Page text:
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Nursing Students Recognize Random Acts of Kindness
Wooden coins used to document good deeds.
Kristine Goodrich, Mankato Free Press, 5-3-2017
MANKATO — Introductory nursing students at Minnesota State University, Mankato were each issued a wooden coin and a simple challenge.
Give the token to someone they witness demonstrating an act of kindness, nursing instructors Becky Gerdes and Norma Krumwiede directed. Students then went online and wrote about who they shared their coin with and why.
Instructions on the coin invite the recipient to also go online and share a reaction and to pass along the coin to another do-gooder. Each coin has a unique number allowing it to be tracked.
The nursing students participated in the Minnesota Nickel Project created by Moorhead artist Su Legatt.
The goal, Legatt said, is to provide “a simple reward to a kind individual while challenging the original holder to examine, seek out, and determine whether or not an act is kind and deserving of a token.”
Gerdes said she hopes her students “realize how kind gestures may often go unnoticed and unappreciated.”
A few Minnesota State Mankato students gave their coins to strangers who showed them kindness. One nickel went to a woman who returned a student's lost wallet, for example. Another went to a woman who helped a student jump start a car with a dead battery.
Most students gave their nickel after witnessing a random act of kindness. Max McDonald recognized another young man he spotted in a store parking lot helping an elderly man load his groceries into his vehicle. Xue Lor saluted the workers of a local Chipotle Mexican Grill who chipped in to pay the remainder of the bill for a customer who was a few dollars short.
Other students said after a few weeks struggling to decide to whom to give their nickel they gave it to someone they knew. Megan Krentz gave hers as a thank you to a new friend who bought her lunch. Natalie Courteau gave her coin to her boyfriend after he stopped to give a ride to two students who were walking in the rain.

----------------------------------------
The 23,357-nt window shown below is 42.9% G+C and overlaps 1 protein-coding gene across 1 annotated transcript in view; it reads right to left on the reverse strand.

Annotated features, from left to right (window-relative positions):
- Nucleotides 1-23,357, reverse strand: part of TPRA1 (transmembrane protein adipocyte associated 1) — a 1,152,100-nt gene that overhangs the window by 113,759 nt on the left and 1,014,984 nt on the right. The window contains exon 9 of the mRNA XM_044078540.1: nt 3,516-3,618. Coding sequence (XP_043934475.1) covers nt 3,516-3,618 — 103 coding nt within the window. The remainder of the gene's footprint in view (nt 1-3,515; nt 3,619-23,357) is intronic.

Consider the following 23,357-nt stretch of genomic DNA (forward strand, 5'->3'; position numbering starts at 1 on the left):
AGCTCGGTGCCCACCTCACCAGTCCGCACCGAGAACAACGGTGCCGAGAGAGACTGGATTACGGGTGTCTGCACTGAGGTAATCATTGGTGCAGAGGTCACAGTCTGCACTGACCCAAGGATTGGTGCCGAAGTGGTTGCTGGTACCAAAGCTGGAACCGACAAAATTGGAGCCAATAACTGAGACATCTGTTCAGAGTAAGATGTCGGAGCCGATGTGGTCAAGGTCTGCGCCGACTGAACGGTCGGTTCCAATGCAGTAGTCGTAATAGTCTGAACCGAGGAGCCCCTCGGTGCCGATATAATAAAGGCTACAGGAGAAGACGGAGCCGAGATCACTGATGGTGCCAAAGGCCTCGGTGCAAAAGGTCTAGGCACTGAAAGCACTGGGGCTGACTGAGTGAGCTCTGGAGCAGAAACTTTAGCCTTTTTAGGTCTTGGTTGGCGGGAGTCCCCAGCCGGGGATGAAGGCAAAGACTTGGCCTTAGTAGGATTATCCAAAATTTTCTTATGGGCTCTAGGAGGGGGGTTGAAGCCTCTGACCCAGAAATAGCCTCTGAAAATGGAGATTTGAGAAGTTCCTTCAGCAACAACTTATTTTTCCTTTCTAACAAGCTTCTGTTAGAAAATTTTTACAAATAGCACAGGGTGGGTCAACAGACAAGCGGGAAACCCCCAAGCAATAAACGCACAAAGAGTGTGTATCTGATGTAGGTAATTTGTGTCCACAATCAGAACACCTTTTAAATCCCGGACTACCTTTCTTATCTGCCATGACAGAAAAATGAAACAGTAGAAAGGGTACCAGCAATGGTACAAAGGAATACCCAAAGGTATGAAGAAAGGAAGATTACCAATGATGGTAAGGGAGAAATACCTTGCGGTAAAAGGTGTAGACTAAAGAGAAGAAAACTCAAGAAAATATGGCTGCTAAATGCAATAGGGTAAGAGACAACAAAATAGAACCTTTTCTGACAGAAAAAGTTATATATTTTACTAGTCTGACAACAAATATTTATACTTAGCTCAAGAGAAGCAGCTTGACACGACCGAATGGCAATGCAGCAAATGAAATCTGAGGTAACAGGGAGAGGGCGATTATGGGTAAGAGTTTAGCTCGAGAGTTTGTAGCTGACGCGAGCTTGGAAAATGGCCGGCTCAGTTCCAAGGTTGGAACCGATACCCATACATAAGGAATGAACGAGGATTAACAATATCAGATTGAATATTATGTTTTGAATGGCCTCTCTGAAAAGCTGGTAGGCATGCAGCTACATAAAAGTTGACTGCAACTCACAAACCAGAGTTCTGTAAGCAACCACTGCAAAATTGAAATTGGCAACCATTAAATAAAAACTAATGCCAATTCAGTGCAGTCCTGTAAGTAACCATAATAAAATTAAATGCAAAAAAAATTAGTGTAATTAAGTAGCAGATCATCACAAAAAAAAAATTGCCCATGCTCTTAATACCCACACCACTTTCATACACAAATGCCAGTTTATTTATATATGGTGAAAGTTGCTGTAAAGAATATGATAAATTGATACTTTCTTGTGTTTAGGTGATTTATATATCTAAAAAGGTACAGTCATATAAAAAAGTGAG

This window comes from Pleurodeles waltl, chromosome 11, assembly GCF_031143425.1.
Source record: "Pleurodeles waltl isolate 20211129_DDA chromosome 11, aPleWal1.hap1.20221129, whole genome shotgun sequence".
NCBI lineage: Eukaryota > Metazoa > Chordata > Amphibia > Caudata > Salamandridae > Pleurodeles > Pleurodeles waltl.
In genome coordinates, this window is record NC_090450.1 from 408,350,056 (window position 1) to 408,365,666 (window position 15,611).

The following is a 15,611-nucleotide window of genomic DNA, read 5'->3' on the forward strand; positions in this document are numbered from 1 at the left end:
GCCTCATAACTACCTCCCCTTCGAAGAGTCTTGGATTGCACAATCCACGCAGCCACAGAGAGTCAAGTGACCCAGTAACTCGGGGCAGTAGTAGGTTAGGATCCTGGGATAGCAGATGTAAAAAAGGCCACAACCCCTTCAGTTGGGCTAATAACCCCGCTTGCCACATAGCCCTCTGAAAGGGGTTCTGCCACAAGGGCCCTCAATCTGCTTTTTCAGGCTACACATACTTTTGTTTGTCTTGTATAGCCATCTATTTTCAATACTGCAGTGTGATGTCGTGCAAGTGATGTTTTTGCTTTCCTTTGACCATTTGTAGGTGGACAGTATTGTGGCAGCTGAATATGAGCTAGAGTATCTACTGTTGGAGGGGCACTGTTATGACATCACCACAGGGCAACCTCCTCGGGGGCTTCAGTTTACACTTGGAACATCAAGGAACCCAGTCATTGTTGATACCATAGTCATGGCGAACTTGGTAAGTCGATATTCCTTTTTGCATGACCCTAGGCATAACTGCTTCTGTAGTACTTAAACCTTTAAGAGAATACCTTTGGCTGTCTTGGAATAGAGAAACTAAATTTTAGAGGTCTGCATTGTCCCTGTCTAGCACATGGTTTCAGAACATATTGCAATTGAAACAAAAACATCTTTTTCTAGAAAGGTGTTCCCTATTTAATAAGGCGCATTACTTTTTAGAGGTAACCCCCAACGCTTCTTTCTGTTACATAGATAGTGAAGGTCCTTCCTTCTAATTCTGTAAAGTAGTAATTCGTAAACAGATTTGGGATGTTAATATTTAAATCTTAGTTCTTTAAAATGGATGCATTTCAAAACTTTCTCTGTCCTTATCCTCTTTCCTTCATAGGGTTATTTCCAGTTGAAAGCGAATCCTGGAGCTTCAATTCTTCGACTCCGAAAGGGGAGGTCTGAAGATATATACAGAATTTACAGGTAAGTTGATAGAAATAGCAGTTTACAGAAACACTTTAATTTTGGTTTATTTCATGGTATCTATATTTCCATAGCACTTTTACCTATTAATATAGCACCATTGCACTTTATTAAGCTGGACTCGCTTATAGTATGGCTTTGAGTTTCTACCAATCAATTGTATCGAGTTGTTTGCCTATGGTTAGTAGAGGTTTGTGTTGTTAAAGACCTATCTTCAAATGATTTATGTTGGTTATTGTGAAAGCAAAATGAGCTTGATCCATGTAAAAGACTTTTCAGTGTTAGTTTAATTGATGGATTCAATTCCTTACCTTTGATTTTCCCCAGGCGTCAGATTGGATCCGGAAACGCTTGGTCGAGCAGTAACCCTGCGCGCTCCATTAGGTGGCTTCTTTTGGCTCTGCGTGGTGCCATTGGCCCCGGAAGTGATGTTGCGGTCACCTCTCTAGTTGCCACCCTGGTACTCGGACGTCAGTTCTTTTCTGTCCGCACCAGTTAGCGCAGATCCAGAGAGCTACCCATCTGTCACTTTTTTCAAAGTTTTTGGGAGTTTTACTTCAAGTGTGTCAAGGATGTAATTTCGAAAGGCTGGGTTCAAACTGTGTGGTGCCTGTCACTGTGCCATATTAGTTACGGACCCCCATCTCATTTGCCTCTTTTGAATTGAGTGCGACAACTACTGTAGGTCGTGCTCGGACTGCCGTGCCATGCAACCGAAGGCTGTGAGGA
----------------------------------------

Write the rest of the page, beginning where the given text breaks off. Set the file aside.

Another coin went to a giver's co-worker who helped a customer with a disability. “It is nice being noticed for your kindness in a world where everyone only seems to care about money or looks instead of being sympathetic to others,” the co-worker wrote about receiving the nickel.
A few coins made it beyond Mankato. Alexandra Carlson saved her token for her spring break trip to San Francisco. She gave it to a woman she witnessed give food to a homeless person.
Only a few coins have so far made it to multiple recipients. One was given to an event volunteer at St. Thomas More Catholic Newman Center who re-gifted it to a volunteer who cleans wheelchairs at the Mankato hospital.
“It was nice to get some recognition because sometimes I wonder if I should keep doing this or just focus on my school work,” the hospital worker wrote on the Minnesota Nickel project blog. “After receiving the coin I knew that this is something I need to keep doing.”
Instead of taking a final, Nursing 101 students gathered Tuesday to participate in another of Legatt's initiatives called The Dish Project. It was a potluck with a twist that they bring a dish that celebrated their heritage.
After they enjoyed fare ranging from tater tot hot dish to Nigerian fried rice, they discussed Minnesota culture. The conversation including whether the state deserves its “Minnesota nice” label. The consensus was yes, although some said the niceness is a byproduct of our passive aggressive tendencies.
Students also reflected on the Nickel Project. Several students said it made them more observant of the acts of kindness occurring around them and appreciative of those shared with them.
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